Urinary levels of triclosan and triclocarban in several Asian countries, Greece and the USA: Association with oxidative stress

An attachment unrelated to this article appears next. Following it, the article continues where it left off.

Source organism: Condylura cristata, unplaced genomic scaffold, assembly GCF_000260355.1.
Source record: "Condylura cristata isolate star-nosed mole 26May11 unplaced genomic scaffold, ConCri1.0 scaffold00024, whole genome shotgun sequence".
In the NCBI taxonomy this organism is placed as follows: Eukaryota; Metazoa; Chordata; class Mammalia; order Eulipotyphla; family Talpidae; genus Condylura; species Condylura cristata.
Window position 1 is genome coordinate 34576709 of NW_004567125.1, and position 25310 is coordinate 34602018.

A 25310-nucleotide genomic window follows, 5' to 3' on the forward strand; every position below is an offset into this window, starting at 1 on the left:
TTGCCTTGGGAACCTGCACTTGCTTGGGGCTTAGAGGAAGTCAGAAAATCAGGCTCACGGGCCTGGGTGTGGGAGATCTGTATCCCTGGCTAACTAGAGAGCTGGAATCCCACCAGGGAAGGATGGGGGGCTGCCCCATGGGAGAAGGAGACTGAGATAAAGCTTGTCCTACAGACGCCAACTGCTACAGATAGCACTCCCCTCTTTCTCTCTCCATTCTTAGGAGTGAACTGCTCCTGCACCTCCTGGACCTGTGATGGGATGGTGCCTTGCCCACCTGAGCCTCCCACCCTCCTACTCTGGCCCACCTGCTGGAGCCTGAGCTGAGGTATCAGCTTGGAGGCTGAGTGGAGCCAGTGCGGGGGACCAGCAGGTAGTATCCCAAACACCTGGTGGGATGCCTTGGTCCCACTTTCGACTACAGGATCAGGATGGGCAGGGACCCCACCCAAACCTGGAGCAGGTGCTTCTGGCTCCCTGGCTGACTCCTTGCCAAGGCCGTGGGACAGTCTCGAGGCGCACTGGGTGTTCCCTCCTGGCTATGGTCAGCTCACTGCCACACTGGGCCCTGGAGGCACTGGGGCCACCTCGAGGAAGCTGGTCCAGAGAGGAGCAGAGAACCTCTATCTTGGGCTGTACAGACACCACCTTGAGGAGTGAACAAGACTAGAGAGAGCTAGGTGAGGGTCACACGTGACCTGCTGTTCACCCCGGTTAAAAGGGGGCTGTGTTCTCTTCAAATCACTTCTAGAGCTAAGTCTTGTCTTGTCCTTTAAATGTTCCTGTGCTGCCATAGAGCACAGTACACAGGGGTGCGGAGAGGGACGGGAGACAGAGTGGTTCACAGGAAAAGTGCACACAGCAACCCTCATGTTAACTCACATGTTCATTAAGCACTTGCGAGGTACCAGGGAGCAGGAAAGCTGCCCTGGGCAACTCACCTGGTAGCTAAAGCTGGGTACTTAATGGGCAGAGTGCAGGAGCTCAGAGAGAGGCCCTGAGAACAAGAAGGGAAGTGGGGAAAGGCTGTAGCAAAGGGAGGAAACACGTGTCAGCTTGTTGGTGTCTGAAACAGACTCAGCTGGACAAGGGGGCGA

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Triclosan (TCS) and Triclocarban (TCC) are widely used as antimicrobial preservatives in personal care products (PCPs). Because of their potential for endocrine disrupting effects, human exposure to these chemicals is a concern. Biomonitoring studies of human exposure to TCS and TCC have shown widespread exposure of populations in western European countries and the USA. However, exposure to TCC and TCS by populations in Asian countries is less well known. In this study, concentrations of TCS and TCC were determined in human urine collected from seven Asian countries (China, India, Korea, Kuwait, Japan, Saudi Arabia, and Vietnam), and Greece and the USA. A total of 430 urine samples were analyzed for TCS and TCC, of which 355 (83%) and 82 (19%), respectively, contained measurable levels of these chemicals. The overall geometric mean [GM] concentrations of TCS and TCC, were 1.36 and 0.03 ng/mL, respectively. The highest mean concentration of TCS was found in urine from China (100 ng/mL) and the lowest concentration was found in urine from Vietnam (2.34 ng/mL). We also analyzed urinary 8-OHdG, a marker of oxidative stress, to elucidate the association with TCS and TCC levels for samples from Saudi Arabia (n=130) and a positive correlation between Ln-transformed TCC levels and 8-OHdG was found, although this was not statistically significant. This is the first study to report urinary levels of TCS and TCC in several Asian countries, especially for Vietnam, Kuwait, and Japan.

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